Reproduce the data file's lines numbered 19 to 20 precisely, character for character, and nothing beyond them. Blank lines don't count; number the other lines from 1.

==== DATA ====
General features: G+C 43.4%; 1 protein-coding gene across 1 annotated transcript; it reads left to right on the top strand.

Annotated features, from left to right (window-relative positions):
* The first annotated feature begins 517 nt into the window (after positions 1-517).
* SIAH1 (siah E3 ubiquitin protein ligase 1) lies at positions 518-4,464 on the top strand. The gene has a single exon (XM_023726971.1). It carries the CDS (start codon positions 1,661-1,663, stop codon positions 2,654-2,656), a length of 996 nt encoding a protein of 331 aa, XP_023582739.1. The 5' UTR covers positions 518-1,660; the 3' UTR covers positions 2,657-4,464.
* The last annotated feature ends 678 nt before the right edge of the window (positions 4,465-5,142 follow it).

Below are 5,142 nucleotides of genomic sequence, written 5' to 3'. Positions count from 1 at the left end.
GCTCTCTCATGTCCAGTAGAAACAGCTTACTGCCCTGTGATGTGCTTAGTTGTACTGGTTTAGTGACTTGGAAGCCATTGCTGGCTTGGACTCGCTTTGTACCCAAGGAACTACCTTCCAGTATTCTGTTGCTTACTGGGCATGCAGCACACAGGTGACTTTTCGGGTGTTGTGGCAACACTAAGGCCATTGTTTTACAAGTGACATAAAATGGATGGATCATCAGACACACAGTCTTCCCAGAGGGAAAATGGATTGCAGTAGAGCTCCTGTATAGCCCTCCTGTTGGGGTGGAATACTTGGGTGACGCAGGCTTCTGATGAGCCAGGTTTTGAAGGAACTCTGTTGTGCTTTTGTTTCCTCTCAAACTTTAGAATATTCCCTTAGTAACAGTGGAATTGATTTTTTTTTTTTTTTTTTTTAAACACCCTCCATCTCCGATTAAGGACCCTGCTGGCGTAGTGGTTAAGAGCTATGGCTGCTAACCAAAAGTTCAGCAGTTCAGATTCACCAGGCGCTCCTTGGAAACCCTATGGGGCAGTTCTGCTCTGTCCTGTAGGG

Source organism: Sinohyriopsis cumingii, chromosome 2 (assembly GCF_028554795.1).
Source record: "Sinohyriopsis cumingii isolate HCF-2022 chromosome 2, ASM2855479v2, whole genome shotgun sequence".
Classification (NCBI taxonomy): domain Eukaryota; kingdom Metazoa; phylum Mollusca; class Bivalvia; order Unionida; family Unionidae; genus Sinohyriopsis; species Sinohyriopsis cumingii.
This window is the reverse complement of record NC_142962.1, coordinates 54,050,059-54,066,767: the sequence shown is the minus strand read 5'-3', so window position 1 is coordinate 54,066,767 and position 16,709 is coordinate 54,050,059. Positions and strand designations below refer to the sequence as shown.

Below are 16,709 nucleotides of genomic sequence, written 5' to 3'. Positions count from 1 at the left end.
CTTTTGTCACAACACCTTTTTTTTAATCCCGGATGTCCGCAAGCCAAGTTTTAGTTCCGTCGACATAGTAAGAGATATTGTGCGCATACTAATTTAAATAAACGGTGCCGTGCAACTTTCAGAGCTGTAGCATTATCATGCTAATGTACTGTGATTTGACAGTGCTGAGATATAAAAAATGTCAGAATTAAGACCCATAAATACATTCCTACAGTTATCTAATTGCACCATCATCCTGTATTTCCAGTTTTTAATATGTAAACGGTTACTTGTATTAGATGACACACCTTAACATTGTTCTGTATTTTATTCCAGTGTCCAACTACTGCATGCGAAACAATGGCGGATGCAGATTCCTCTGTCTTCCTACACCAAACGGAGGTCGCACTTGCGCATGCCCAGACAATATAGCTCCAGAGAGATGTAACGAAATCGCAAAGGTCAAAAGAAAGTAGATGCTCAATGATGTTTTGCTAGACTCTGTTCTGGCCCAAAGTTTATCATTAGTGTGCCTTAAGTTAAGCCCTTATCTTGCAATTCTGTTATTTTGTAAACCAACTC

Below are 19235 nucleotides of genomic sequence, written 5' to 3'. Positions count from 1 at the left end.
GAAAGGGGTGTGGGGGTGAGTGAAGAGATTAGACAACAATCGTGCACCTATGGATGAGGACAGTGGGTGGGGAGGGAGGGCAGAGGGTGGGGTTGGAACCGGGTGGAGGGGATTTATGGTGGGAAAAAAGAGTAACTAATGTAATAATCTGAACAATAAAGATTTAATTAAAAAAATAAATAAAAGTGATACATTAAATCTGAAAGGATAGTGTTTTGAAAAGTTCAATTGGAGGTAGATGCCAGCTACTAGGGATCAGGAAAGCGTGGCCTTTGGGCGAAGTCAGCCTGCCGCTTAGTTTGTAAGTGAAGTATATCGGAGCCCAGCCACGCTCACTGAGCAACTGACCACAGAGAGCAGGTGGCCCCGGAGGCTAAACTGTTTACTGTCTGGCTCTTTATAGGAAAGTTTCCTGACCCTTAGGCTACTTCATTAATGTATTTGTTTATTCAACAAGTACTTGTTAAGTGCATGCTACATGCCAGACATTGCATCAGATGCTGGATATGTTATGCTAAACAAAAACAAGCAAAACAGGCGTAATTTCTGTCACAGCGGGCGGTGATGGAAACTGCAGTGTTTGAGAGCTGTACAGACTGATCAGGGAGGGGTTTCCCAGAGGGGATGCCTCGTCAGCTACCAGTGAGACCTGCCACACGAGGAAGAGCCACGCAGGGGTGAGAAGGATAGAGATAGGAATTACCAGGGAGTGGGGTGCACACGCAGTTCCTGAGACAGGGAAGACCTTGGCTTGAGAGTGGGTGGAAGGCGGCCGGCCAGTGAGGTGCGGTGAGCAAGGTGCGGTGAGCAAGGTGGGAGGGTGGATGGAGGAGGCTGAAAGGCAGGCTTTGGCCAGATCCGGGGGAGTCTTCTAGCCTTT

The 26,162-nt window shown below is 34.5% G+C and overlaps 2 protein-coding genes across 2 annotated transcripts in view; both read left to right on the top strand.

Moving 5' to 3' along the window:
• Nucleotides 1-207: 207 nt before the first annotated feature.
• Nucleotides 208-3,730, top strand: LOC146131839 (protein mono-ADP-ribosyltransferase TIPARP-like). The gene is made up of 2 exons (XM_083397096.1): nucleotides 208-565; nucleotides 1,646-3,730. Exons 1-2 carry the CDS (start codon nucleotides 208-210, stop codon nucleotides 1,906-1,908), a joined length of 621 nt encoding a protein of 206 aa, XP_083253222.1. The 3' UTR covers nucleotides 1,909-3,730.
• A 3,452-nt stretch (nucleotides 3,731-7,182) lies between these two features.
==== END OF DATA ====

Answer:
• Nucleotides 208-3,730, top strand: LOC146131839 (protein mono-ADP-ribosyltransferase TIPARP-like). The gene is made up of 2 exons (XM_083397096.1): nucleotides 208-565; nucleotides 1,646-3,730. Exons 1-2 carry the CDS (start codon nucleotides 208-210, stop codon nucleotides 1,906-1,908), a joined length of 621 nt encoding a protein of 206 aa, XP_083253222.1. The 3' UTR covers nucleotides 1,909-3,730.
• A 3,452-nt stretch (nucleotides 3,731-7,182) lies between these two features.